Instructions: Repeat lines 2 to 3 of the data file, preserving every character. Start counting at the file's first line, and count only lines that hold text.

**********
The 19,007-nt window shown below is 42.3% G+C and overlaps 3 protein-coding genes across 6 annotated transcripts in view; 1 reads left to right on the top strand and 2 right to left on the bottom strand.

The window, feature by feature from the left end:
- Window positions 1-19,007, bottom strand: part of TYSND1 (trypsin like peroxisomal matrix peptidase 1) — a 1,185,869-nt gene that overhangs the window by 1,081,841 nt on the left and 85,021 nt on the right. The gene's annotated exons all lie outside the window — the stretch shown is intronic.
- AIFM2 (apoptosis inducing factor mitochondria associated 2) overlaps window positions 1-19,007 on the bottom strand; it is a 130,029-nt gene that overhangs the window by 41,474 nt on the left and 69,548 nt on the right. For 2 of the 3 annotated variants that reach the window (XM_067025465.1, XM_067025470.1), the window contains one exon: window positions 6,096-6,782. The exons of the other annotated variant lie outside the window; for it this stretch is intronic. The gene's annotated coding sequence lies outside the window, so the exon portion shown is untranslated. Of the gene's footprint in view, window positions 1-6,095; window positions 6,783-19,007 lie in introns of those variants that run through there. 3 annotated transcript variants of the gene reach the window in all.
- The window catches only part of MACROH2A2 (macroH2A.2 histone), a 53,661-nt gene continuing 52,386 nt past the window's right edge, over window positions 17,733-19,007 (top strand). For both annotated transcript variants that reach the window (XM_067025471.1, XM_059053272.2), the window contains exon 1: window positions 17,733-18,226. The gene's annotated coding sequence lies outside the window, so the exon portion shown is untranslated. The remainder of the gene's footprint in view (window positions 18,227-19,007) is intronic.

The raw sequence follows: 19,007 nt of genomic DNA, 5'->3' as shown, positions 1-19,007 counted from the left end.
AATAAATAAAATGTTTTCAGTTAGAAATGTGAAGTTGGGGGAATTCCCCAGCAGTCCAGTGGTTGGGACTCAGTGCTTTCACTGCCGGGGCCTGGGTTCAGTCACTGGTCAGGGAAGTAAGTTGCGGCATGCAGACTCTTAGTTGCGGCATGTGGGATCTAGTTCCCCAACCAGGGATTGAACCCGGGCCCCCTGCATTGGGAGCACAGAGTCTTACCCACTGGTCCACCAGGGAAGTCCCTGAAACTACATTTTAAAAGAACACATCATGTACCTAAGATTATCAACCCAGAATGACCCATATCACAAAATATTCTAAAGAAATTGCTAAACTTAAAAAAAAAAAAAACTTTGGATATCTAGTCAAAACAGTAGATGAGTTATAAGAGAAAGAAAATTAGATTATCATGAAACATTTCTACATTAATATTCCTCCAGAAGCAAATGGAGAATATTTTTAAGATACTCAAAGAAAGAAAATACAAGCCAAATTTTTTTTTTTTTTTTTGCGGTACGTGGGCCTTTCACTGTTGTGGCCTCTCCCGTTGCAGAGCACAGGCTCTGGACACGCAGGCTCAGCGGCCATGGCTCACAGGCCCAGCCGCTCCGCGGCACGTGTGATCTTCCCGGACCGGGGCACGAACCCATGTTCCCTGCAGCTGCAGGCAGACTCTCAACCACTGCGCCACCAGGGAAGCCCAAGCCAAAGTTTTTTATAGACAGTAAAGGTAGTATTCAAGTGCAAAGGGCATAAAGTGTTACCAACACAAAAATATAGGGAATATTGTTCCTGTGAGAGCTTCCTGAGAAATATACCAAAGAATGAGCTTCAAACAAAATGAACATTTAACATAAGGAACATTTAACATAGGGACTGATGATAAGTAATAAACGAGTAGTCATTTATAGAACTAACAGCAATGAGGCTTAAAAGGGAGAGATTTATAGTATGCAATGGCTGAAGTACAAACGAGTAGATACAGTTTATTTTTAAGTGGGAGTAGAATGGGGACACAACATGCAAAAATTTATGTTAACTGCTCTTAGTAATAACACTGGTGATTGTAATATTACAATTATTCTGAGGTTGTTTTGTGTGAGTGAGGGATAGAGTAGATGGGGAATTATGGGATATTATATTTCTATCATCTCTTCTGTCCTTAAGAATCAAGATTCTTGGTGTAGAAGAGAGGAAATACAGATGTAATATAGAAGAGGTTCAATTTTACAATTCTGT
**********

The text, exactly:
The window, feature by feature from the left end:
- Window positions 1-19,007, bottom strand: part of TYSND1 (trypsin like peroxisomal matrix peptidase 1) — a 1,185,869-nt gene that overhangs the window by 1,081,841 nt on the left and 85,021 nt on the right. The gene's annotated exons all lie outside the window — the stretch shown is intronic.